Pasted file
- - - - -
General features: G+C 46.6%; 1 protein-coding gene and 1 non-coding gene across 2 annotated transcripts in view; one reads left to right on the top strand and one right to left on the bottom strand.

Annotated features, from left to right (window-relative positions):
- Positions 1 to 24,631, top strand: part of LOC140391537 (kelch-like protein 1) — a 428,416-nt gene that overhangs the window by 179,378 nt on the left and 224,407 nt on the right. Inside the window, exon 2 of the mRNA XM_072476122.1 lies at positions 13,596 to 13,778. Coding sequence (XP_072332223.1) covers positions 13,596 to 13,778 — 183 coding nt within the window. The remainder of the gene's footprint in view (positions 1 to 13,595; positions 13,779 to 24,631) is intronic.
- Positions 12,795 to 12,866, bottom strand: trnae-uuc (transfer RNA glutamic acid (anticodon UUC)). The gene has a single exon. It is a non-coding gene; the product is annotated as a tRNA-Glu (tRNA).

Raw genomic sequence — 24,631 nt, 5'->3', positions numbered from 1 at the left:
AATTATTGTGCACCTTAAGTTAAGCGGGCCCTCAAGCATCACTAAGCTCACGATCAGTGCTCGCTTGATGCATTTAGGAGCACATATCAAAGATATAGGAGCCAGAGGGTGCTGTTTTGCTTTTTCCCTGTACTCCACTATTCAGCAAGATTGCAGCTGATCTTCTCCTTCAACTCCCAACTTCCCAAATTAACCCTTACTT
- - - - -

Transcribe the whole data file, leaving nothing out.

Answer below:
General features: G+C 46.6%; 1 protein-coding gene and 1 non-coding gene across 2 annotated transcripts in view; one reads left to right on the top strand and one right to left on the bottom strand.

Annotated features, from left to right (window-relative positions):
- Positions 1 to 24,631, top strand: part of LOC140391537 (kelch-like protein 1) — a 428,416-nt gene that overhangs the window by 179,378 nt on the left and 224,407 nt on the right. Inside the window, exon 2 of the mRNA XM_072476122.1 lies at positions 13,596 to 13,778. Coding sequence (XP_072332223.1) covers positions 13,596 to 13,778 — 183 coding nt within the window. The remainder of the gene's footprint in view (positions 1 to 13,595; positions 13,779 to 24,631) is intronic.
- Positions 12,795 to 12,866, bottom strand: trnae-uuc (transfer RNA glutamic acid (anticodon UUC)). The gene has a single exon. It is a non-coding gene; the product is annotated as a tRNA-Glu (tRNA).

Raw genomic sequence — 24,631 nt, 5'->3', positions numbered from 1 at the left:
AATTATTGTGCACCTTAAGTTAAGCGGGCCCTCAAGCATCACTAAGCTCACGATCAGTGCTCGCTTGATGCATTTAGGAGCACATATCAAAGATATAGGAGCCAGAGGGTGCTGTTTTGCTTTTTCCCTGTACTCCACTATTCAGCAAGATTGCAGCTGATCTTCTCCTTCAACTCCCAACTTCCCAAATTAACCCTTACTT